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Hairston’s blunder fells Nats
Question of the Day
NEW YORK -- Carlos Beltran had taken Nationals' left-hander Tom Gorzelanny deep twice already when he stepped to the plate in the top of the sixth, but it was his routine fly ball that stayed in the park that did the most damage Saturday night.
Jerry Hairston Jr. was camped out under Beltran's offering at a 1-1 slider from Gorzelanny and was in position to make the first out of the inning when the ball lipped off the veteran's glove as he jerked back at the last second. The result was a decisive three-run inning in the Nationals 8-4 loss to the Mets.
"I just missed it, flat out," Hairston said. "I put us behind the eight-ball tonight and I really feel responsible for the loss. Not to take anything away from the Mets, the Mets played well but I put us behind the eight-ball and feel responsible."
Hairston felt that center fielder Rick Ankiel, who wasn't particularly close to the play, may have been coming over to make the catch, resulting in his last second reaction to pull back.
"Really, that's not really an excuse," he said. "The one thing about me as I pride myself that wherever I'm at I make the plays, period. I messed up and it hurts a little bit, but the good thing about it and what separates major leaguers is you've got to bounce back. I've done it throughout my career and I intend to do that."
The play, which put Beltran on second base and turned him into the game-winning run two batters later when Ike Davis cleared both Beltran and David Wright from the bases with a triple, was the detrimental error of the night for the Nationals who were plagued once again by one regretful moment -- just as they were in several of their first four losses of the season.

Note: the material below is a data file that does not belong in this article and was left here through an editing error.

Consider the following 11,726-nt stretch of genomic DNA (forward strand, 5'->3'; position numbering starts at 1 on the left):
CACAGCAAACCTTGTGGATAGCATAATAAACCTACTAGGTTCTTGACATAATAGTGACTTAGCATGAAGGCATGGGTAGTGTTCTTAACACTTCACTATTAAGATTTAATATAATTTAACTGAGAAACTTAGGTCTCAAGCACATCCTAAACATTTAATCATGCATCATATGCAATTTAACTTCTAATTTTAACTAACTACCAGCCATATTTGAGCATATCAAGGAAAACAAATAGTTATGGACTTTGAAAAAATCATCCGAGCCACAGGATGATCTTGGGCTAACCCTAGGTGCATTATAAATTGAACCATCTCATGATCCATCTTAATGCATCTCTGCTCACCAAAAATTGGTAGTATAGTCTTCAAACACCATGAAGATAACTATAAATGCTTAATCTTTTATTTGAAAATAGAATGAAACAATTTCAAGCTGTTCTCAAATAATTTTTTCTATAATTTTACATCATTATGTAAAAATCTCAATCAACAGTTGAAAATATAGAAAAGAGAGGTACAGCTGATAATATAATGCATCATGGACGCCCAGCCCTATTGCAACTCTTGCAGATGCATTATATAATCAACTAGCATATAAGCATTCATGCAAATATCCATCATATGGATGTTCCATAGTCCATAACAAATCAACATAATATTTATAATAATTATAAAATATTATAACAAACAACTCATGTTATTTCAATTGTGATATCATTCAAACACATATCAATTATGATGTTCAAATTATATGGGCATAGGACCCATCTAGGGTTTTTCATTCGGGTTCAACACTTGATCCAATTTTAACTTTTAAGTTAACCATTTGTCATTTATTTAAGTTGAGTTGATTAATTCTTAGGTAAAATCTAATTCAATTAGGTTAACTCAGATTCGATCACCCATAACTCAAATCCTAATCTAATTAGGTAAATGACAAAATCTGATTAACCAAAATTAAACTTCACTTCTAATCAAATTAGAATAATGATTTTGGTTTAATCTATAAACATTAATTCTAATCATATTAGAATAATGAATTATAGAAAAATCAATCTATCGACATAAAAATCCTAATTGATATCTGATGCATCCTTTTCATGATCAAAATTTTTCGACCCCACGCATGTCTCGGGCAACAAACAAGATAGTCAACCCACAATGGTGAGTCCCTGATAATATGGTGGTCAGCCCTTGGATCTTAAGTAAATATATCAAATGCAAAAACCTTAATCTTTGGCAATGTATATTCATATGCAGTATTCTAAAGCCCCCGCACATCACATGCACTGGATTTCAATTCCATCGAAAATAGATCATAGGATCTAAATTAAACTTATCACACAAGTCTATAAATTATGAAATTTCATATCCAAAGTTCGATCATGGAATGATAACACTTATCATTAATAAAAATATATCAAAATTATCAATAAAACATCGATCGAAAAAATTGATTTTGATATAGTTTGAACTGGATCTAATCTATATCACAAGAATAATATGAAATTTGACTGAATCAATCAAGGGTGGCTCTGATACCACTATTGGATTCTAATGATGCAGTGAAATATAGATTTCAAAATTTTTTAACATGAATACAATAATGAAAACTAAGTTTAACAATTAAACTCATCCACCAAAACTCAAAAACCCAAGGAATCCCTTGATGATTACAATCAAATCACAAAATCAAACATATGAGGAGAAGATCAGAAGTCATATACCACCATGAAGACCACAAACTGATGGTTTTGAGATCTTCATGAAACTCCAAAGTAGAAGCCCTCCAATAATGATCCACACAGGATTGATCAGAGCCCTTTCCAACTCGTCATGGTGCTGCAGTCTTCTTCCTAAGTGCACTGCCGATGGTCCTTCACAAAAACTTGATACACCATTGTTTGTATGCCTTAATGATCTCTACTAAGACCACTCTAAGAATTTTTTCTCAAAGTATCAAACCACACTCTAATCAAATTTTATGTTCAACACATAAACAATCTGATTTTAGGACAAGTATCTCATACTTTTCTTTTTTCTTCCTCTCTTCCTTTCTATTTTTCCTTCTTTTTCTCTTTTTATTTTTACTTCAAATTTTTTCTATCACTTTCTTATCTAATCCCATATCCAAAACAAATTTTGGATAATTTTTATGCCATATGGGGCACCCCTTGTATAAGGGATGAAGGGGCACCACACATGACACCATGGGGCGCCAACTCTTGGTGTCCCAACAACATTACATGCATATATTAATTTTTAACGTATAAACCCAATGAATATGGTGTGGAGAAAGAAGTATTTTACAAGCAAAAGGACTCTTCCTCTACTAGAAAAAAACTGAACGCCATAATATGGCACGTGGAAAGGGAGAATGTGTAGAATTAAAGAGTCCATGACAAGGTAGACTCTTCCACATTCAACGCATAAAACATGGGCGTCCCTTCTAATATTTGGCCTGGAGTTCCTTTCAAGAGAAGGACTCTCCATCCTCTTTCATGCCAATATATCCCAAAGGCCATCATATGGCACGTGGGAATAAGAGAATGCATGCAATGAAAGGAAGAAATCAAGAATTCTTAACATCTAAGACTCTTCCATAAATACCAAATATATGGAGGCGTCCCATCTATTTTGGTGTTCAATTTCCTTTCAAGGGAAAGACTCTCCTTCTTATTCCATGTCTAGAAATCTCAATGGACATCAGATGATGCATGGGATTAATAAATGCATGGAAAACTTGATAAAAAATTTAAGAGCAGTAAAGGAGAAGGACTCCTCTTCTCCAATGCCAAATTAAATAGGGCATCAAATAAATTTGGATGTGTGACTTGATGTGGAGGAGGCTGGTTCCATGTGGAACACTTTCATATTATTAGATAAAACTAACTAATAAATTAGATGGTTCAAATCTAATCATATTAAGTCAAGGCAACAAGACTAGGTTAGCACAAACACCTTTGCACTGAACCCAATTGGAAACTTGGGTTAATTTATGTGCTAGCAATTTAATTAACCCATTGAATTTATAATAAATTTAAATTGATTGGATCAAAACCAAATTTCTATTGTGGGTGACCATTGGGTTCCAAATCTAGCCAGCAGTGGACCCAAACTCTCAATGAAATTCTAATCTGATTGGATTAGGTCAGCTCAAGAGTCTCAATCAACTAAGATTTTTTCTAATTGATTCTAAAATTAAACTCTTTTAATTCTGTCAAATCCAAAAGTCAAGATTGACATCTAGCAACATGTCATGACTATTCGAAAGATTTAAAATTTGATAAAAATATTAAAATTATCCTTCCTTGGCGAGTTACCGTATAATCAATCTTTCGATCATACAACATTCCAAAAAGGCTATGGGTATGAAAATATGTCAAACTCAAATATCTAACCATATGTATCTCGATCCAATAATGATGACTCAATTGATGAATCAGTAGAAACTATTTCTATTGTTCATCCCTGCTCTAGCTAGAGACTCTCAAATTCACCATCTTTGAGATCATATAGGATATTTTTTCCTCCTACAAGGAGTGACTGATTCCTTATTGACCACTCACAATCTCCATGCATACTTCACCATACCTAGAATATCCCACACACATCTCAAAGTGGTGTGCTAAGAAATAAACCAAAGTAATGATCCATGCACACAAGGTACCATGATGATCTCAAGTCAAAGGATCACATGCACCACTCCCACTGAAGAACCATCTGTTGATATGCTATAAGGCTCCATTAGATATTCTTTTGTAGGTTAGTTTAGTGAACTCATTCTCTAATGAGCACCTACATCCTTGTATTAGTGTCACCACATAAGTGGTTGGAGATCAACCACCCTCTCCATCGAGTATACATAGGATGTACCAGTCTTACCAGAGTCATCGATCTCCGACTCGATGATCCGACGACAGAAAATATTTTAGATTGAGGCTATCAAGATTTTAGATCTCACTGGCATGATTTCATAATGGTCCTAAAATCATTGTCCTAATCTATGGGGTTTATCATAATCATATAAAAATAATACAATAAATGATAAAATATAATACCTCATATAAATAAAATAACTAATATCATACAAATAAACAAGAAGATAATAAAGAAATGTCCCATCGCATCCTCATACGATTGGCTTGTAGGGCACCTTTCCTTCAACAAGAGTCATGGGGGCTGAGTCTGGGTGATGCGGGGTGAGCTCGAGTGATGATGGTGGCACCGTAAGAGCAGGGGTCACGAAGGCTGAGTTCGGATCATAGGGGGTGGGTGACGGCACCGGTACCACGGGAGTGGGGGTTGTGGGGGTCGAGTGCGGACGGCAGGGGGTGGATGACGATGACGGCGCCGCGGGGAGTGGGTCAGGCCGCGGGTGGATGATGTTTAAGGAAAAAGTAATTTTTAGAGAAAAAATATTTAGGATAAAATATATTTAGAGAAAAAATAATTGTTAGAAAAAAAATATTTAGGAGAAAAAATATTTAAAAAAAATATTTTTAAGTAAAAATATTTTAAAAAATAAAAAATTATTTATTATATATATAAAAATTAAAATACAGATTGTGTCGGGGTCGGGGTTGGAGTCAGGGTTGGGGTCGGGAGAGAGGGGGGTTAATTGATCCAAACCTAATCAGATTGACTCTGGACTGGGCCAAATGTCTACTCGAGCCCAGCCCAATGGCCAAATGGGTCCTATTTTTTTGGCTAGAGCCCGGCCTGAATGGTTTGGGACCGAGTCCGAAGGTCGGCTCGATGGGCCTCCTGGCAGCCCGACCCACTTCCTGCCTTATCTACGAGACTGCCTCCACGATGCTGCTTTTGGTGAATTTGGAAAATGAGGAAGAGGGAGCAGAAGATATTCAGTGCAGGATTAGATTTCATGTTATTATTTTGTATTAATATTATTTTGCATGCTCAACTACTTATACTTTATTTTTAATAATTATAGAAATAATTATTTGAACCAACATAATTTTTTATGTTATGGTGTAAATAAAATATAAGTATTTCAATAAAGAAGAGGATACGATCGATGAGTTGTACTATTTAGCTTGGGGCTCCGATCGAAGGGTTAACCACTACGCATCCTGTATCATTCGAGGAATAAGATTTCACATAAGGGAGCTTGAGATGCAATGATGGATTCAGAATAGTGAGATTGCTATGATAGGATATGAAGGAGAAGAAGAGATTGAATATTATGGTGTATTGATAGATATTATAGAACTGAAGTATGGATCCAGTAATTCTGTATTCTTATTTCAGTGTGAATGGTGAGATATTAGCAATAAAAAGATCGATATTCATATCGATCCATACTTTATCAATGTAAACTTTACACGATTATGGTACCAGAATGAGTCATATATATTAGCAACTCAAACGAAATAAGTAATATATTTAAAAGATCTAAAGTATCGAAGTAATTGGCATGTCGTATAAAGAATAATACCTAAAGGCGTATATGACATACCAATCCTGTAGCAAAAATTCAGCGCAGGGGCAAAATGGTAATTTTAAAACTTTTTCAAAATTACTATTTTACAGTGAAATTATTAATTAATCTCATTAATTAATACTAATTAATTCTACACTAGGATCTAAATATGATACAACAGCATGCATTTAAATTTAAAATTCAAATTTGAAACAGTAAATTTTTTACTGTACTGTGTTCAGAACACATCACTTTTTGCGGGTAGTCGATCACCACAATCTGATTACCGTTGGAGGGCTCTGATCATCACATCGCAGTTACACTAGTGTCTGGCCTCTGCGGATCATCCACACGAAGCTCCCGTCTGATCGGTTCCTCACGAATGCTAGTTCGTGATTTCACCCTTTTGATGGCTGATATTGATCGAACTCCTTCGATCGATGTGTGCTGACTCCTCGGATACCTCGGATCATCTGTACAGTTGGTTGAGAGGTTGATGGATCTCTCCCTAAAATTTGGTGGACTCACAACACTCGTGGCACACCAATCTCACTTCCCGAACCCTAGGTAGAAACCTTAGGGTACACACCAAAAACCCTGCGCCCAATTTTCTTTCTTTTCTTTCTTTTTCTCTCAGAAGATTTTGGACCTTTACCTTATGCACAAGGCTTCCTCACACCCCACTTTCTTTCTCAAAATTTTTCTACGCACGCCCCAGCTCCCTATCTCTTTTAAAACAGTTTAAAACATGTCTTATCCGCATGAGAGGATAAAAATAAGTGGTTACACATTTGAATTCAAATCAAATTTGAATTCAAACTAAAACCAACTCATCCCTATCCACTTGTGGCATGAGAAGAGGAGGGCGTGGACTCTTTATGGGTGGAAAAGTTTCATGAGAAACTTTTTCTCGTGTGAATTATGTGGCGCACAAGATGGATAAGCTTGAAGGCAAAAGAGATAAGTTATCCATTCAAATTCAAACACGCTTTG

On Tuesday night in Florida it was Jayson Werth's drop of a pop up in shallow right and third base coach Bo Porter's errant call to wave Hairston home. In last Sunday's finale with the Braves, it was a host of sloppy plays that broke open the game. Saturday it was Hairston's error.
"It's tough," said an empathetic Michael Morse, the Nationals normal left fielder who was playing first base with Adam LaRoche off for the day. "Especially going in that gap. The park has real big gaps and it was a tough play and it happens. It happens to the best of players."
Not only did it lead the Mets to victory and an opportunity to take the series in Sunday's finale, it also ruined what, outside of the two home runs allowed to Beltran, had been an impressive Nationals debut for Tom Gorzelanny after a 15-day layoff between live game action.
The only other baserunners Gorzelanny allowed before Beltran's ball dropped in in the sixth, came via two walks and a hit batter. Everyone else was kept off the base paths -- eight of them set down by strikeout, including Hairston's brother Scott, immediately after the left fielder's error -- but Gorzelanny, and the Nationals, still went home empty-handed.
And while Hairston's error was the defining moment upon which the game turned, the Nationals once again wasted chances to take control of the game long before Beltran's third ball took flight. Second baseman Danny Espinosa and shortstop Ian Desmond each hit their first home runs of the season, Espinosa's a three-run shot in the second inning and Desmond's a solo version in the fifth.
That was all the offense the Nationals could muster, despite pounding out seven hits on Mets starter Chris Capuano and putting 11 runners on base. They were 1-for-9 with runners in scoring position, Espinosa's strike the only successful chance, left the bases loaded in the third inning and stranded two runners in each of the fifth, seventh and ninth innings.
"We had some opportunities early to add on to what early lead we had," said Nationals manager Jim Riggleman. "Concern is not a word for me (about stranding runners). I just know that we're going to score runs and we're going to get them in if we keep putting them on there. I'm encouraged by us getting them on there."
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About the Author
Amanda Comak covers the Washington Nationals and comes to The Washington Times from the Cape Cod Times and after stints with MLB.com and the Amsterdam (N.Y.) Recorder. A Massachusetts native and 2008 graduate of Boston University, Amanda can be reached at email@example.com and you can follow her on Twitter @acomak.
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